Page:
Shagbark Hickory
Carya ovata
Family Juglandaceae

* Leaves opposite compound, 8-14",with 5-7 hairless leaflets; tufts of hair on leaflet teeth are visible under a lens and are a distinguishing mark of the species.
* Buds covered with scales.
* Twigs stout, red-brown, hairy or shiny.
* Bark shaggy, light-colored.
* Nut egg-shaped, edible, 1 3/8-3" long, with a yellowish husk that splits to the base.
* Height: 60-90'.

Natural History:
* Habitat: Mature woodlands, fencerows.
* Range: Southern Canada and the eastern half of the United States.
* Native.

* Hickory wood, now relatively rare, burns extremely well, and great amounts of it were used by the American pioneers to heat their homes. The aroma of burning green hickory wood has long been used to give smoked hams and cheeses their distinctive flavor. Where did you think Hickory Farms got its name?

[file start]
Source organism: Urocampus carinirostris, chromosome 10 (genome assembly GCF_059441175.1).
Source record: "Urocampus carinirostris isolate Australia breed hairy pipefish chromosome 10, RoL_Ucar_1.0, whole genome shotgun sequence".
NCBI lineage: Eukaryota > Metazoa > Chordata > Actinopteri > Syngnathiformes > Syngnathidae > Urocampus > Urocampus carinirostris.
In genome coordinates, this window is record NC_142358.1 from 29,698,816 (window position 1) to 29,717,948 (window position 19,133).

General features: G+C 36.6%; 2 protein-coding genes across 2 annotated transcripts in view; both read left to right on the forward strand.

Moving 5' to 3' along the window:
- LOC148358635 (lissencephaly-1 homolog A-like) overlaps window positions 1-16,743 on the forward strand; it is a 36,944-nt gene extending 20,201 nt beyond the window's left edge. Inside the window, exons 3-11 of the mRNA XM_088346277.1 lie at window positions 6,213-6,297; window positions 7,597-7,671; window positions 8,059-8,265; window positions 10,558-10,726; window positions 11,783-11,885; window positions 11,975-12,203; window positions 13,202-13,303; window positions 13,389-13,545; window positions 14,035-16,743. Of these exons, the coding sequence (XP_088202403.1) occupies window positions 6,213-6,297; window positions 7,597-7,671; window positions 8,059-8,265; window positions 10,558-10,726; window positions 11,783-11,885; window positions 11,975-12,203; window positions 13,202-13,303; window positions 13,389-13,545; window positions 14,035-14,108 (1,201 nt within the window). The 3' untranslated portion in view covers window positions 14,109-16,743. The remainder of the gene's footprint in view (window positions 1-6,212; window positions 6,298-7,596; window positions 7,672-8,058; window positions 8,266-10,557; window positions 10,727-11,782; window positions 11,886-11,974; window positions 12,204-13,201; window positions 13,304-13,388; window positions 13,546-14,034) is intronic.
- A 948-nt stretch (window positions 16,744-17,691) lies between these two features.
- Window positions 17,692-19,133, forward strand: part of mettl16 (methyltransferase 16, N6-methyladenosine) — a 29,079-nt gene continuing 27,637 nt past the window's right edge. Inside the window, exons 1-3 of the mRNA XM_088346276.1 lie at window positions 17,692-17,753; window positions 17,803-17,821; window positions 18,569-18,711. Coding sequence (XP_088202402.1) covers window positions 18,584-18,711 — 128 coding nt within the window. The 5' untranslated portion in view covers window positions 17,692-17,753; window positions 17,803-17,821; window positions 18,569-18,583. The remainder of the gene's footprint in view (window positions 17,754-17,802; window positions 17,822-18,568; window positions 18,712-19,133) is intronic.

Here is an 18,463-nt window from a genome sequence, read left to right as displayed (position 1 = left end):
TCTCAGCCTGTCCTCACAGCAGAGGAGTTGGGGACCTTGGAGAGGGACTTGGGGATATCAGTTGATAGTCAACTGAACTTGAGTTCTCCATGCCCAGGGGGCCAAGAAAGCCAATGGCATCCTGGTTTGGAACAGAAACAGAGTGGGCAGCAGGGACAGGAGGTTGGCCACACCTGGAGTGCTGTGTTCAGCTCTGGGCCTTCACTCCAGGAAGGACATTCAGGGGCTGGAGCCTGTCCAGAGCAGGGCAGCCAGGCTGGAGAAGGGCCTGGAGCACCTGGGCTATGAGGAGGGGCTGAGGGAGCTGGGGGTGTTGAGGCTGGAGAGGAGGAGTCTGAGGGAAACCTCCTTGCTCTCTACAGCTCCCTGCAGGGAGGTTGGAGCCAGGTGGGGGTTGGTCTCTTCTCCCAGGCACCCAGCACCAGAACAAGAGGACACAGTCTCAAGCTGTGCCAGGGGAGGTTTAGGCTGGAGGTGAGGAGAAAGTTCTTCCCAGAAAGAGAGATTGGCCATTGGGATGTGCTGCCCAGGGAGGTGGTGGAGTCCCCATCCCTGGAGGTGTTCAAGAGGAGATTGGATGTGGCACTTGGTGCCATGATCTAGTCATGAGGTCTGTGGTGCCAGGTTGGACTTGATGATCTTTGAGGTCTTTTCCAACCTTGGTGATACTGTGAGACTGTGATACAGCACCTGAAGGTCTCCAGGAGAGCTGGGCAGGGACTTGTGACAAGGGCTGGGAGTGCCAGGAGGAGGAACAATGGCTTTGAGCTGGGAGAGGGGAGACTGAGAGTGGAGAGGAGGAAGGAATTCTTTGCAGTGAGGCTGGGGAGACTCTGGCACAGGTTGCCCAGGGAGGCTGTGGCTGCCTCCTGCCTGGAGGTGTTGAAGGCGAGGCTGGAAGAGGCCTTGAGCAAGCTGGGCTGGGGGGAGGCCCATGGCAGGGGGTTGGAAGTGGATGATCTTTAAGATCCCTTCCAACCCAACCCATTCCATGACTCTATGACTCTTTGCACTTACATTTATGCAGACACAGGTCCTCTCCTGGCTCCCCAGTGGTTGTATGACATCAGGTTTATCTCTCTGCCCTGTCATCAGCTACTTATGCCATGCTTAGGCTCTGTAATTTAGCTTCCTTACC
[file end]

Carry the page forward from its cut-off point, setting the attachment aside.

* President Andrew Jackson, for his toughness as a general in the War of 1812, was given the sobriquet "Old Hickory" by his men. Today, his grave lies under six shagbark hickories.

* The photo at right comes from Donald Peattie's 1950 A Natural History of Trees, page 137.


Created by: Allaire Diamond and Jiasuey Hsu
Maintained by: Nick Rodenhouse
Created: July 31, 1998
Last Modified: November 21, 2008